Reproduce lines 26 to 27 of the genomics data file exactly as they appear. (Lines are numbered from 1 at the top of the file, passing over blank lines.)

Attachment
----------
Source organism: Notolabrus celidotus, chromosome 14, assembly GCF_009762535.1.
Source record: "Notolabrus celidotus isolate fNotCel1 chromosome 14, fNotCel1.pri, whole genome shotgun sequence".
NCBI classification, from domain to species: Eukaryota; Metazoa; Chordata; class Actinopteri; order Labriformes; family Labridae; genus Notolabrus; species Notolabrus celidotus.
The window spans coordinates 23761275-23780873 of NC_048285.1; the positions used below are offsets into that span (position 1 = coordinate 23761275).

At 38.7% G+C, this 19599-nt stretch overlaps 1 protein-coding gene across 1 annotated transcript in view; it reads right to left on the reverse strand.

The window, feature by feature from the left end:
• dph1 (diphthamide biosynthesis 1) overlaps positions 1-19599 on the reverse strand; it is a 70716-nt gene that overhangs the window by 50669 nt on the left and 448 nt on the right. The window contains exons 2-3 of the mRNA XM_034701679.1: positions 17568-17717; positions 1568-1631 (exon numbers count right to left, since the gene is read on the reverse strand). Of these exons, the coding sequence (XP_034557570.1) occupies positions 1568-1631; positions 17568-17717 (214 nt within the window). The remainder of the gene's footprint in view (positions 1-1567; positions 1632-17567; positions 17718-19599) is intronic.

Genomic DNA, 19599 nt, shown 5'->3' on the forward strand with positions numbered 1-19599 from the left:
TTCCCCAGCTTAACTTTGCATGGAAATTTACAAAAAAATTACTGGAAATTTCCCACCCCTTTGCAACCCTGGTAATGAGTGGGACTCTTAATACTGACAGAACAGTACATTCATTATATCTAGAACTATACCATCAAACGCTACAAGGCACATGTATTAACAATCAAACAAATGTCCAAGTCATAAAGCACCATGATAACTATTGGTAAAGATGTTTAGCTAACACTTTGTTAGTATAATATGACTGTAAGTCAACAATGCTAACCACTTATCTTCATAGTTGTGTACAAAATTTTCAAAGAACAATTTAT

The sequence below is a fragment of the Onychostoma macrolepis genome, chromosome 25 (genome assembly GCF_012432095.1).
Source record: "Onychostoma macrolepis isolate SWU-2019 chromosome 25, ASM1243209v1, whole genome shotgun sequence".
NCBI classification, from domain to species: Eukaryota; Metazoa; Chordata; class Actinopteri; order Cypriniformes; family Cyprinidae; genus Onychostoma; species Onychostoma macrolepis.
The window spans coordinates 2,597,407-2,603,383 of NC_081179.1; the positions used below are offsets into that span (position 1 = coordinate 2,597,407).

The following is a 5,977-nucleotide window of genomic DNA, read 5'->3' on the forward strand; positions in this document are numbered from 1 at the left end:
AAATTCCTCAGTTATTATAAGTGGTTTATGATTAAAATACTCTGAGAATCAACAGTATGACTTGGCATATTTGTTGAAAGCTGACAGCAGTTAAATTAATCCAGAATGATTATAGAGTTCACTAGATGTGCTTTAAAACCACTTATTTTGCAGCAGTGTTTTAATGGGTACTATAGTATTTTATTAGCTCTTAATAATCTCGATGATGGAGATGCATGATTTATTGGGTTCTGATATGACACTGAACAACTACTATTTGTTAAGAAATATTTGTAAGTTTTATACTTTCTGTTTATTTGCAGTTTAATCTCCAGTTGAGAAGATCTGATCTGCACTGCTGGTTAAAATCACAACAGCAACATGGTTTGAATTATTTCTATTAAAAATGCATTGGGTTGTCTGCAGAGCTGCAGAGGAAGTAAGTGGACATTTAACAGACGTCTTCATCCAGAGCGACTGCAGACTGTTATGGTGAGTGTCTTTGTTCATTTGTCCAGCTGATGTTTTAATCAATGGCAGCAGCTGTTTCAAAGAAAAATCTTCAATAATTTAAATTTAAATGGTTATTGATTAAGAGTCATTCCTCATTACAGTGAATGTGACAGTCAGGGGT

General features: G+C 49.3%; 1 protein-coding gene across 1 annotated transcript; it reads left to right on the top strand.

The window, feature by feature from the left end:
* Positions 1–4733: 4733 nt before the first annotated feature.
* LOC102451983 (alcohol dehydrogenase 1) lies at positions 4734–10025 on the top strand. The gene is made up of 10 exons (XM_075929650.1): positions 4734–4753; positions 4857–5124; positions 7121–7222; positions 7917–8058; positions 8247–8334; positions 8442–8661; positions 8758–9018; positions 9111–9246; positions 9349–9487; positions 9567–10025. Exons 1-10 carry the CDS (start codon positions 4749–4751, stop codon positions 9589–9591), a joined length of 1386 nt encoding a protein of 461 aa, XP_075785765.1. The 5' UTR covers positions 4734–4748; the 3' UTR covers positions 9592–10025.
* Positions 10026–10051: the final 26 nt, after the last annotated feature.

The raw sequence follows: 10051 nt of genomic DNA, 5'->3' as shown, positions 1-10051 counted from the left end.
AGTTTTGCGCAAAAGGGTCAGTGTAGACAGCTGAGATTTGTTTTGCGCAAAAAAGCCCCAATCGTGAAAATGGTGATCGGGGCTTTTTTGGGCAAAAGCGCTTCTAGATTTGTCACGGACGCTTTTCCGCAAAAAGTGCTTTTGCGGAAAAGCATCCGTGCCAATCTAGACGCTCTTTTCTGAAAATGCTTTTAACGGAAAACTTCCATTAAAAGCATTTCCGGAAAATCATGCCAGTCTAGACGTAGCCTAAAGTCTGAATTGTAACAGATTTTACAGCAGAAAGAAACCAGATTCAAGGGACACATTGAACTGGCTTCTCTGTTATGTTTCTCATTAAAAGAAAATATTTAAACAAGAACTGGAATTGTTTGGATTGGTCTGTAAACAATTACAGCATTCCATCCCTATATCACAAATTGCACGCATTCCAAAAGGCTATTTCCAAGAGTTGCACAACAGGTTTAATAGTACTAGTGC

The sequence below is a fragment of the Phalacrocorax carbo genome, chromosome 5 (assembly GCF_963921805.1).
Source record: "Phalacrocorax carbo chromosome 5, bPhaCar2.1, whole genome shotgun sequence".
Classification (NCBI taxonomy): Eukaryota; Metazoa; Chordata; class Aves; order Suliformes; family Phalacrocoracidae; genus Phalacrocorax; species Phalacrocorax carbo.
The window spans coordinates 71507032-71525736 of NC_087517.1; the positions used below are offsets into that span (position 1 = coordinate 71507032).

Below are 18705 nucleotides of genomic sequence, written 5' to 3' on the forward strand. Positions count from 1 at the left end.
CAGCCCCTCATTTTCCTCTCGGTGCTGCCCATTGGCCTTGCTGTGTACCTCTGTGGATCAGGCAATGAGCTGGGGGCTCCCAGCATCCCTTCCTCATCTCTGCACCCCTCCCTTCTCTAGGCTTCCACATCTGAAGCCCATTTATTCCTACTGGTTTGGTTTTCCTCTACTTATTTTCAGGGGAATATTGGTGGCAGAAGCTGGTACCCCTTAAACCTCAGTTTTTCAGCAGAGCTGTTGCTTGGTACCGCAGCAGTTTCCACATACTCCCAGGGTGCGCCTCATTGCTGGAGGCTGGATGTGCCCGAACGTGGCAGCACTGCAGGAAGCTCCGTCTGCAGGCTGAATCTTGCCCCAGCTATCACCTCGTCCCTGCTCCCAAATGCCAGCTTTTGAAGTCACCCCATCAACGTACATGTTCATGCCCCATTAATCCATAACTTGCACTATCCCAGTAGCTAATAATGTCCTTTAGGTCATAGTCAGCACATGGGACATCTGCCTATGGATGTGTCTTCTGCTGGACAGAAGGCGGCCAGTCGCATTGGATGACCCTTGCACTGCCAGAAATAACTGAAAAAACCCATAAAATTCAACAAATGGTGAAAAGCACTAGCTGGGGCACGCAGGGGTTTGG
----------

The window spans coordinates 71507032-71525736 of NC_087517.1; the positions used below are offsets into that span (position 1 = coordinate 71507032).

Below are 18705 nucleotides of genomic sequence, written 5' to 3' on the forward strand. Positions count from 1 at the left end.